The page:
I'm sure she was trying to be nice, but at that point in my run that was the last thing I needed. I waited a few seconds (until she was out of site) flipped her off and said, "well, I want YOU to be on the other side."

Here's the thing, runners can go in the bike lanes on Burke-Gilman because walkers go in the pedestrian lanes! Sure, cyclists and runners are at odds sometimes, but the bike lanes are huge! Wide enough for a couple of runners and bikers going each way. The pedestrian lane is usually two people wide at very best.

I digress...

Gasworks park is finally in my line of sight. I start to use whatever energy I have left after getting pissed at that lady to pick up speed. I'm pushing as hard as I can to get back to my car as quickly as possible. My heart is pumping so hard feels like it could jump out of my chest. I dart across the street, run into the parking lot, and tap my truck as I come to a halt.

And I couldn't be more excited. I walk over to Christi and we chat for a sec before I have to schlump into the truck. Wow... I can barely walk... I wonder how that will feel during my 10K tomorrow... Good thing I have a nice long car ride to rest these legs!...

Saturday, April 19, 2008

And we're off!!!!

I'll be in Vancouver running the Rock and Roll 10K tomorrow, so recap coming later...

If I survive...

Friday, April 18, 2008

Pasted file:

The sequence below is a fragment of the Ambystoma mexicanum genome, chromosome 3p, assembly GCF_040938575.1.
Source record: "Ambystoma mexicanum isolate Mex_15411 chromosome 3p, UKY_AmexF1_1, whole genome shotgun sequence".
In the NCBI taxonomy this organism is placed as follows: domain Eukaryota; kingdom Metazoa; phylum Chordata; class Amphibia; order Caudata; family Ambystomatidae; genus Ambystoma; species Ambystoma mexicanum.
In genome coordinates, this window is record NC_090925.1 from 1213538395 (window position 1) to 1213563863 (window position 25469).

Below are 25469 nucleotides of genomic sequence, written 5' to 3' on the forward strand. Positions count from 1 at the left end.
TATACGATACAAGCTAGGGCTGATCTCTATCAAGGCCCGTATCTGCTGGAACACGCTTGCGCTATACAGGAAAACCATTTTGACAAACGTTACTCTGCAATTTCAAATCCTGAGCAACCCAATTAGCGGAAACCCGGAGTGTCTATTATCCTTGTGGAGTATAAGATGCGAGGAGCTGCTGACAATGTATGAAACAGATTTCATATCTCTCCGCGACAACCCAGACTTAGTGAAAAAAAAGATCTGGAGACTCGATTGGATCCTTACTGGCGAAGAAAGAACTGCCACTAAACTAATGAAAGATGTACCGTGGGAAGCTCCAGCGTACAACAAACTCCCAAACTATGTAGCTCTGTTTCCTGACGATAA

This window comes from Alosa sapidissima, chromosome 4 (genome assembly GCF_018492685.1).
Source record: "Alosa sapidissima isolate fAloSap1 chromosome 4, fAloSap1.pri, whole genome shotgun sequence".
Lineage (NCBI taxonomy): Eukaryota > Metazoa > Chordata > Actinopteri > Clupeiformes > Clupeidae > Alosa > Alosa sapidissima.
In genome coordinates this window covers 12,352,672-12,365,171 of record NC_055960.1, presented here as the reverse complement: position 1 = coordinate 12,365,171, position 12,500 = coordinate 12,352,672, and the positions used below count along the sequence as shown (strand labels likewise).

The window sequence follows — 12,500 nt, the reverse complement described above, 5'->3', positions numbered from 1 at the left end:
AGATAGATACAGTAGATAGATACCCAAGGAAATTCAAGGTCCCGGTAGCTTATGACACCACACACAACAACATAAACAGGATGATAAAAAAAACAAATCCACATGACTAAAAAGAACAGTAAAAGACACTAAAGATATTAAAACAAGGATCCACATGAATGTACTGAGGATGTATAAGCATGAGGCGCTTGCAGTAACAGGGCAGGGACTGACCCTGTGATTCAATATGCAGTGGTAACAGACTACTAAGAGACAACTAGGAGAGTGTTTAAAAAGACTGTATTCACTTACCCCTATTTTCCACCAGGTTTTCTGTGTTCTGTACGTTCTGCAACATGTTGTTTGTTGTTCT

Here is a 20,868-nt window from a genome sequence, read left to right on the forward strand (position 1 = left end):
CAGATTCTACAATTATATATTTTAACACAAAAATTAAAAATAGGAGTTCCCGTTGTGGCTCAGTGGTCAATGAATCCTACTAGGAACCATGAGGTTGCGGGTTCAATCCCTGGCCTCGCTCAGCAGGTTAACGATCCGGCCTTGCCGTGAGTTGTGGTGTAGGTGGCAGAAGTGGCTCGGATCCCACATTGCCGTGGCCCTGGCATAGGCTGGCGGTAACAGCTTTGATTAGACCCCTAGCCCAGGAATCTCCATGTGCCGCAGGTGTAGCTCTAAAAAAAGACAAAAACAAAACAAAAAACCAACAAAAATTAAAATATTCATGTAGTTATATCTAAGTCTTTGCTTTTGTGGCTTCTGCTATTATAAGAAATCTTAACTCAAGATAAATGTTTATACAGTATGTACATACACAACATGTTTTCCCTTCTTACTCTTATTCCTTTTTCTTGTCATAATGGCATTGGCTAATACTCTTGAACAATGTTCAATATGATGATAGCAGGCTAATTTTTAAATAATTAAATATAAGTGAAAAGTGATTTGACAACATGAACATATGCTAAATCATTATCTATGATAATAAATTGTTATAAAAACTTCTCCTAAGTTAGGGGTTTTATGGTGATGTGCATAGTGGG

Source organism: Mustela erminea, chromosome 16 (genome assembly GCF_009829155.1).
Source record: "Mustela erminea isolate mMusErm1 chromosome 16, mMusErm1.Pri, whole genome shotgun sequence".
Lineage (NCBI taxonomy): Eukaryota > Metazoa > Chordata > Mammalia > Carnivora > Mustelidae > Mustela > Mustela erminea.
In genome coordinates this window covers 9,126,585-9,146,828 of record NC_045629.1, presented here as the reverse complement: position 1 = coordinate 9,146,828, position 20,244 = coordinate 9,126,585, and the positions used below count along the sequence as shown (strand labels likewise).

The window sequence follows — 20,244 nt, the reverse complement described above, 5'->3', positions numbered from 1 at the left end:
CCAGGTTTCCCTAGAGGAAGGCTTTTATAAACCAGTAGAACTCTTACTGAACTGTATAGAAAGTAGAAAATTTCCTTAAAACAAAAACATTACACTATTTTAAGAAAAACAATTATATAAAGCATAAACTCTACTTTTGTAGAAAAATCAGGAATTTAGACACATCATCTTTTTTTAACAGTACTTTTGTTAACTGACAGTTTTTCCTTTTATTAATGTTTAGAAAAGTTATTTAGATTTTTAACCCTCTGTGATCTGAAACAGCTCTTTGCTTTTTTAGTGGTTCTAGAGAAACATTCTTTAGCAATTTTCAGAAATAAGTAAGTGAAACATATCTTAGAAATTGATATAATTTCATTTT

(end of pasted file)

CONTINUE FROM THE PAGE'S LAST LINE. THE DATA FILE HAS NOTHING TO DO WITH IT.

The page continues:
Awwwww.... warm fuzzies!

Without gushing too much, I just have to say that I have the best boyfriend :)

My workload has been really heavy this week and I've been tired, and really unable to spend much time with Matt. Today he had a half day from work. He stopped by on his way home and he could tell how tired I was. He came back later and picked me up when I was off work (2 hours later).

When I got home he had a surprise for me...

A whole new running outfit!!!! And some Jelly Belly Energy Jelly Beans! :)

AND he even found a shirt with longer sleeves for me, AND the pants he got me were a size large. Like, a regular large... with no Xs in the title! And they fit!

He totally turned my day around :)

He's been so supportive. I really don't think I could be doing all of this without him.
He listens to me drone on and on about running and food and nutrition, and running, and work, and always has the best advice and the right thing to say :) Not to mention he makes dinner most nights which really helps us eat healthy.

This weekend I have my long run on Saturday, a 10K on Sunday and now I have some fashionable running gear to choose from (that happens to match our bathroom :)

Thanks, babe! :)

Thursday, April 17, 2008

Maybe not the biggest loser, but still a big loser

So I didn't make my goal of losing 6 pounds this week, but I lost 3.8! And I'll take it! Maybe I can lose 6 pounds next week if I go to the gym for four hours a day and have someone prepare my meals for me...

Oh, wait... Matt already cooks most of my dinners, and they're always delicious and nutritious... I guess I have no room to complain :) I'll try to lose the other 2.2 pounds this week! Here's how it's going to happen:

Friday: light workout
Saturday: 11 miles
Sunday: 10K (6 miles)
Monday: Yoga (maybe some running, we'll see)
Tuesday: 5 miles/boxing??
Wednesday: 5 miles
Thursday: weigh-in!

For Food:
B-fast: luna bar, smoothie (1 cup frozen berries, 1/2 a banana, 1/2 cup soy milk, 1 cup spinach, 1 cup carrots | Directions: Blend, Repeat)
Lunches: big salad, or sandwich... maybe something with black beans....
Dinners: A protein, veggies... maybe some starch... but probably not
Snacks: Peanut Butter on a slice of bread

Ready Go!

Real Runners Do it at 5 a.m.

My morning started off with my alarm going off...